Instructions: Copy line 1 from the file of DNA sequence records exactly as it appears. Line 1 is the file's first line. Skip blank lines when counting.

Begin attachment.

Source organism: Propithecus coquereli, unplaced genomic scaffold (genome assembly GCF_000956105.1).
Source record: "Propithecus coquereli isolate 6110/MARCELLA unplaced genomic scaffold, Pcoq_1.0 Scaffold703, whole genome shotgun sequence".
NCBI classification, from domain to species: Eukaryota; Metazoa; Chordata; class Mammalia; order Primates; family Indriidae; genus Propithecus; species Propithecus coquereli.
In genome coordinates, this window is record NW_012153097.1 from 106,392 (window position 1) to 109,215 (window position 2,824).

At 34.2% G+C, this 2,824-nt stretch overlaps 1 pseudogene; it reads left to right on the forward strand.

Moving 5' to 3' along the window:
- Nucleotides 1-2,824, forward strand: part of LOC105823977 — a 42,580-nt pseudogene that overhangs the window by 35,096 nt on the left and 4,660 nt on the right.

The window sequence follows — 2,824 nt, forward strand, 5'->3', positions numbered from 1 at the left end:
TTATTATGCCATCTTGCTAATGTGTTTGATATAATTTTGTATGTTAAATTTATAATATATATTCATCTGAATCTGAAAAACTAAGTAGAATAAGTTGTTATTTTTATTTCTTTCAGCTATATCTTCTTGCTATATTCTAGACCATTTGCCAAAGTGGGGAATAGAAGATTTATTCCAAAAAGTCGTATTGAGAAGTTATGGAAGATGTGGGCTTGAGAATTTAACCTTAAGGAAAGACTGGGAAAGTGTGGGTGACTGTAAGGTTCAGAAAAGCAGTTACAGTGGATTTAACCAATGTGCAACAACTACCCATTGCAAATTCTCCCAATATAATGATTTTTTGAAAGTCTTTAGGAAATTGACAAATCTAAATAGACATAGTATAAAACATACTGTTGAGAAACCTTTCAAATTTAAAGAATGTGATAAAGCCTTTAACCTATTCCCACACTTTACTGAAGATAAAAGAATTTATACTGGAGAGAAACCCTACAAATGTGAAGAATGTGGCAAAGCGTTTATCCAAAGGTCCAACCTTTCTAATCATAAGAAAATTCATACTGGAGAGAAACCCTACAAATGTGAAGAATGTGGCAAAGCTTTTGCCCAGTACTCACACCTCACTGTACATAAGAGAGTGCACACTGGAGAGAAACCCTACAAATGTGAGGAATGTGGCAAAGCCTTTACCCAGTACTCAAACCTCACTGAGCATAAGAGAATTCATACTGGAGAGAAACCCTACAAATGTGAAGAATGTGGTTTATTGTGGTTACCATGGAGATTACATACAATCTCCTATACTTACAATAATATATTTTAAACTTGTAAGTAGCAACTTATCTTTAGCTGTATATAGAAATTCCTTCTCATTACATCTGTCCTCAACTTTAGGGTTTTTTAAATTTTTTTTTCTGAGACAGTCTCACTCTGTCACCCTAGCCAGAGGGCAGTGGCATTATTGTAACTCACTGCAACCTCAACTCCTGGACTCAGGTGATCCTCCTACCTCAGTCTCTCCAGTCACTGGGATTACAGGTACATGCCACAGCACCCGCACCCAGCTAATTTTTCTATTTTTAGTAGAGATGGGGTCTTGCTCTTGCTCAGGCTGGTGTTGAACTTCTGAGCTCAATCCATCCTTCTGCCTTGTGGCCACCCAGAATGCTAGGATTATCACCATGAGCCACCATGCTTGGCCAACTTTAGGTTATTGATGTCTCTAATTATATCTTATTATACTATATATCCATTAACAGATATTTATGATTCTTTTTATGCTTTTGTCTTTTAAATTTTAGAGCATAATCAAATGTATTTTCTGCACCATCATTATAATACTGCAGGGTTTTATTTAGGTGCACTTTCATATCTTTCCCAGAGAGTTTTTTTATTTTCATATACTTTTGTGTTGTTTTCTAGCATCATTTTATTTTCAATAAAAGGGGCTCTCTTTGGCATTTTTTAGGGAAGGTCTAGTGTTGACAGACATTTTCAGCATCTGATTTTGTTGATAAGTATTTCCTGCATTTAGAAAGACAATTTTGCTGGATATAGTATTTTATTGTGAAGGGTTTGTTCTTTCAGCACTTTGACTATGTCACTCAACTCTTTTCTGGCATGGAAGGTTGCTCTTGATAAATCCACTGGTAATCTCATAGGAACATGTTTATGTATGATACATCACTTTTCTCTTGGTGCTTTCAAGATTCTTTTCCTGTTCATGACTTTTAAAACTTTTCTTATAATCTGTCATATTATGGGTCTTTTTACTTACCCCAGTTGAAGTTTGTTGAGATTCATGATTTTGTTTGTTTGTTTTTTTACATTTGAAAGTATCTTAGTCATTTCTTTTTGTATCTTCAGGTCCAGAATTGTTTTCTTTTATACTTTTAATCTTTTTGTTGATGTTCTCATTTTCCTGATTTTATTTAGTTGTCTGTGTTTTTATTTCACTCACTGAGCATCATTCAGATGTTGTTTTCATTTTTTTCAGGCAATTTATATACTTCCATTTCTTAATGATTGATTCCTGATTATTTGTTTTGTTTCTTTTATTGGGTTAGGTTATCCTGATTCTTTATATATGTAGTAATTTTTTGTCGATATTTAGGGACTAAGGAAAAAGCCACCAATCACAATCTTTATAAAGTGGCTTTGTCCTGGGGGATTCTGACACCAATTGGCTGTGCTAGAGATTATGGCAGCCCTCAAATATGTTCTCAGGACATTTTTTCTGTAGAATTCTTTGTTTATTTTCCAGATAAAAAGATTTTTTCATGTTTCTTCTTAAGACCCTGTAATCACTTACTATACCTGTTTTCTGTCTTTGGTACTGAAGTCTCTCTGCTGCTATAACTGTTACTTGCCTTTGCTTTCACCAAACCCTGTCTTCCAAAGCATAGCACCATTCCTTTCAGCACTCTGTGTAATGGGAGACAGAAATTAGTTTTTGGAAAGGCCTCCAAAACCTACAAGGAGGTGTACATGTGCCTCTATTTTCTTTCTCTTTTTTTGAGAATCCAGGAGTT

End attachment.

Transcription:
Source organism: Propithecus coquereli, unplaced genomic scaffold (genome assembly GCF_000956105.1).